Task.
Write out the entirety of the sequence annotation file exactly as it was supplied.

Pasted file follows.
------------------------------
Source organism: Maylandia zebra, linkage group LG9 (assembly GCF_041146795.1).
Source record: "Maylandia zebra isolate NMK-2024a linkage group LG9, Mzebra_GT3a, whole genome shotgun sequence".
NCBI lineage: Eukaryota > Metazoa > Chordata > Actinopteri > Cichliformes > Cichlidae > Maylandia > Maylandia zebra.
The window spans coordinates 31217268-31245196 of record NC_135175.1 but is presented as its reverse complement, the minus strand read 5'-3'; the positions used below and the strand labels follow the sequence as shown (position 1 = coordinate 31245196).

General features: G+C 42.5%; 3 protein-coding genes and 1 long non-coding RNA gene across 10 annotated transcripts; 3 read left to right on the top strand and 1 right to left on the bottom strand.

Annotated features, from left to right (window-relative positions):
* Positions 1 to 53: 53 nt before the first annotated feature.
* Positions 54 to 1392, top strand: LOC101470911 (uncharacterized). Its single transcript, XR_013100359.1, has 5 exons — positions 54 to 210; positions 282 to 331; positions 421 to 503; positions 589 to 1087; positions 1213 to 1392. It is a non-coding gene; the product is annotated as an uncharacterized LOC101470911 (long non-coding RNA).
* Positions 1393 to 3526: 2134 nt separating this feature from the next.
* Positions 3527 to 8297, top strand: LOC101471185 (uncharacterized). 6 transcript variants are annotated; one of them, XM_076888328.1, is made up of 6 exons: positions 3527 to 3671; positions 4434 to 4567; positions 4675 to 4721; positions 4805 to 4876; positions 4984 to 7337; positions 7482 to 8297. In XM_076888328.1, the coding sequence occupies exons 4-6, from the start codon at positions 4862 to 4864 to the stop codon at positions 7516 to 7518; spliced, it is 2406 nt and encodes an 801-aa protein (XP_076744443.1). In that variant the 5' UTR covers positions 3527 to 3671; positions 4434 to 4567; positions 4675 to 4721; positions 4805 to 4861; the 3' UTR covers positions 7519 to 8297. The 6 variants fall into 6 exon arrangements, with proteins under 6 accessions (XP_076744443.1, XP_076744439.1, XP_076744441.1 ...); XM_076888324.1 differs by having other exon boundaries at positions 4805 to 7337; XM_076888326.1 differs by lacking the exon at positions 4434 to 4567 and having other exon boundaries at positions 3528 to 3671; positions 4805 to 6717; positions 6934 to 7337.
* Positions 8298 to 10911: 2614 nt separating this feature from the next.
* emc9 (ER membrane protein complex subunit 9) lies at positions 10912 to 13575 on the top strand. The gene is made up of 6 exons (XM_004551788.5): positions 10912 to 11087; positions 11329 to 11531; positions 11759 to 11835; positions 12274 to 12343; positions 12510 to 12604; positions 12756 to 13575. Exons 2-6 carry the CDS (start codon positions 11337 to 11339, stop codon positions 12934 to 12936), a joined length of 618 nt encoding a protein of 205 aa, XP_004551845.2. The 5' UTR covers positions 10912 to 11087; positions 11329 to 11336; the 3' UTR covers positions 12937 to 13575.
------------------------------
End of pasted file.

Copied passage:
Source organism: Maylandia zebra, linkage group LG9 (assembly GCF_041146795.1).
Source record: "Maylandia zebra isolate NMK-2024a linkage group LG9, Mzebra_GT3a, whole genome shotgun sequence".
NCBI lineage: Eukaryota > Metazoa > Chordata > Actinopteri > Cichliformes > Cichlidae > Maylandia > Maylandia zebra.
The window spans coordinates 31217268-31245196 of record NC_135175.1 but is presented as its reverse complement, the minus strand read 5'-3'; the positions used below and the strand labels follow the sequence as shown (position 1 = coordinate 31245196).

General features: G+C 42.5%; 3 protein-coding genes and 1 long non-coding RNA gene across 10 annotated transcripts; 3 read left to right on the top strand and 1 right to left on the bottom strand.

Annotated features, from left to right (window-relative positions):
* Positions 1 to 53: 53 nt before the first annotated feature.
* Positions 54 to 1392, top strand: LOC101470911 (uncharacterized). Its single transcript, XR_013100359.1, has 5 exons — positions 54 to 210; positions 282 to 331; positions 421 to 503; positions 589 to 1087; positions 1213 to 1392. It is a non-coding gene; the product is annotated as an uncharacterized LOC101470911 (long non-coding RNA).
* Positions 1393 to 3526: 2134 nt separating this feature from the next.
* Positions 3527 to 8297, top strand: LOC101471185 (uncharacterized). 6 transcript variants are annotated; one of them, XM_076888328.1, is made up of 6 exons: positions 3527 to 3671; positions 4434 to 4567; positions 4675 to 4721; positions 4805 to 4876; positions 4984 to 7337; positions 7482 to 8297. In XM_076888328.1, the coding sequence occupies exons 4-6, from the start codon at positions 4862 to 4864 to the stop codon at positions 7516 to 7518; spliced, it is 2406 nt and encodes an 801-aa protein (XP_076744443.1). In that variant the 5' UTR covers positions 3527 to 3671; positions 4434 to 4567; positions 4675 to 4721; positions 4805 to 4861; the 3' UTR covers positions 7519 to 8297. The 6 variants fall into 6 exon arrangements, with proteins under 6 accessions (XP_076744443.1, XP_076744439.1, XP_076744441.1 ...); XM_076888324.1 differs by having other exon boundaries at positions 4805 to 7337; XM_076888326.1 differs by lacking the exon at positions 4434 to 4567 and having other exon boundaries at positions 3528 to 3671; positions 4805 to 6717; positions 6934 to 7337.
* Positions 8298 to 10911: 2614 nt separating this feature from the next.
* emc9 (ER membrane protein complex subunit 9) lies at positions 10912 to 13575 on the top strand. The gene is made up of 6 exons (XM_004551788.5): positions 10912 to 11087; positions 11329 to 11531; positions 11759 to 11835; positions 12274 to 12343; positions 12510 to 12604; positions 12756 to 13575. Exons 2-6 carry the CDS (start codon positions 11337 to 11339, stop codon positions 12934 to 12936), a joined length of 618 nt encoding a protein of 205 aa, XP_004551845.2. The 5' UTR covers positions 10912 to 11087; positions 11329 to 11336; the 3' UTR covers positions 12937 to 13575.